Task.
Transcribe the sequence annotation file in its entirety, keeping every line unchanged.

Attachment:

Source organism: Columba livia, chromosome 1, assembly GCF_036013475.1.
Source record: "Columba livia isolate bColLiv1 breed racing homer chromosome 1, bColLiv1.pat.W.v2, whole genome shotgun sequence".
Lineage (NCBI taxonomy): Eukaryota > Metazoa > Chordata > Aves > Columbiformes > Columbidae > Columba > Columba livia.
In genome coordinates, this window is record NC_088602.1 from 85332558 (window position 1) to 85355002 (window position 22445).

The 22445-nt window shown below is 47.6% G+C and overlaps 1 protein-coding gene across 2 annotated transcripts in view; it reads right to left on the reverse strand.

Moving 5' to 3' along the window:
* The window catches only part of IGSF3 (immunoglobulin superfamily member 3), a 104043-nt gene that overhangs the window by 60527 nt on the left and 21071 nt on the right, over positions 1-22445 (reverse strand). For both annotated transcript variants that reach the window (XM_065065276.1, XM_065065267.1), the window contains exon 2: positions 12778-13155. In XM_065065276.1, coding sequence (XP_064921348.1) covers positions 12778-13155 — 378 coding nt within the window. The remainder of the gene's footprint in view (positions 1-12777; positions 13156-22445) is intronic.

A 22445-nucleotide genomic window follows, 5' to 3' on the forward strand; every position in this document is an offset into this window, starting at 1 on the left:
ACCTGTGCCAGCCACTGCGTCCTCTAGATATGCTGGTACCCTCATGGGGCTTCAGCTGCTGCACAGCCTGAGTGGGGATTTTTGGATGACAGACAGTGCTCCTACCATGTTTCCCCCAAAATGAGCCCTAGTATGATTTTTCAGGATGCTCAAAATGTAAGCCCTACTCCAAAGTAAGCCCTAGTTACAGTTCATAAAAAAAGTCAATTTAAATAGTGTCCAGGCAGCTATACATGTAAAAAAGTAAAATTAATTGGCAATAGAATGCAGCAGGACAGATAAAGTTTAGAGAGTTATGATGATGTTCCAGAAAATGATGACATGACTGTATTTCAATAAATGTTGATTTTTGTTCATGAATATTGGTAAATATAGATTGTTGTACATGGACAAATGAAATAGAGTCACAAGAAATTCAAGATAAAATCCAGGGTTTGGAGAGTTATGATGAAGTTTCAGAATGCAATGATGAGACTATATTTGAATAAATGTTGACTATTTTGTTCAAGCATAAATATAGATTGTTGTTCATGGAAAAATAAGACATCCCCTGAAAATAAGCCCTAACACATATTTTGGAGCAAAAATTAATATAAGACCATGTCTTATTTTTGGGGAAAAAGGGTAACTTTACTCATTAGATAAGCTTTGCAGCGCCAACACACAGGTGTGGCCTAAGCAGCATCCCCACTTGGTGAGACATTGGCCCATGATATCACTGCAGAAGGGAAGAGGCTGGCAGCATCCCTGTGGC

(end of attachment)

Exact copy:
Source organism: Columba livia, chromosome 1, assembly GCF_036013475.1.
Source record: "Columba livia isolate bColLiv1 breed racing homer chromosome 1, bColLiv1.pat.W.v2, whole genome shotgun sequence".
Lineage (NCBI taxonomy): Eukaryota > Metazoa > Chordata > Aves > Columbiformes > Columbidae > Columba > Columba livia.
In genome coordinates, this window is record NC_088602.1 from 85332558 (window position 1) to 85355002 (window position 22445).

The 22445-nt window shown below is 47.6% G+C and overlaps 1 protein-coding gene across 2 annotated transcripts in view; it reads right to left on the reverse strand.

Moving 5' to 3' along the window:
* The window catches only part of IGSF3 (immunoglobulin superfamily member 3), a 104043-nt gene that overhangs the window by 60527 nt on the left and 21071 nt on the right, over positions 1-22445 (reverse strand). For both annotated transcript variants that reach the window (XM_065065276.1, XM_065065267.1), the window contains exon 2: positions 12778-13155. In XM_065065276.1, coding sequence (XP_064921348.1) covers positions 12778-13155 — 378 coding nt within the window. The remainder of the gene's footprint in view (positions 1-12777; positions 13156-22445) is intronic.

A 22445-nucleotide genomic window follows, 5' to 3' on the forward strand; every position in this document is an offset into this window, starting at 1 on the left:
ACCTGTGCCAGCCACTGCGTCCTCTAGATATGCTGGTACCCTCATGGGGCTTCAGCTGCTGCACAGCCTGAGTGGGGATTTTTGGATGACAGACAGTGCTCCTACCATGTTTCCCCCAAAATGAGCCCTAGTATGATTTTTCAGGATGCTCAAAATGTAAGCCCTACTCCAAAGTAAGCCCTAGTTACAGTTCATAAAAAAAGTCAATTTAAATAGTGTCCAGGCAGCTATACATGTAAAAAAGTAAAATTAATTGGCAATAGAATGCAGCAGGACAGATAAAGTTTAGAGAGTTATGATGATGTTCCAGAAAATGATGACATGACTGTATTTCAATAAATGTTGATTTTTGTTCATGAATATTGGTAAATATAGATTGTTGTACATGGACAAATGAAATAGAGTCACAAGAAATTCAAGATAAAATCCAGGGTTTGGAGAGTTATGATGAAGTTTCAGAATGCAATGATGAGACTATATTTGAATAAATGTTGACTATTTTGTTCAAGCATAAATATAGATTGTTGTTCATGGAAAAATAAGACATCCCCTGAAAATAAGCCCTAACACATATTTTGGAGCAAAAATTAATATAAGACCATGTCTTATTTTTGGGGAAAAAGGGTAACTTTACTCATTAGATAAGCTTTGCAGCGCCAACACACAGGTGTGGCCTAAGCAGCATCCCCACTTGGTGAGACATTGGCCCATGATATCACTGCAGAAGGGAAGAGGCTGGCAGCATCCCTGTGGC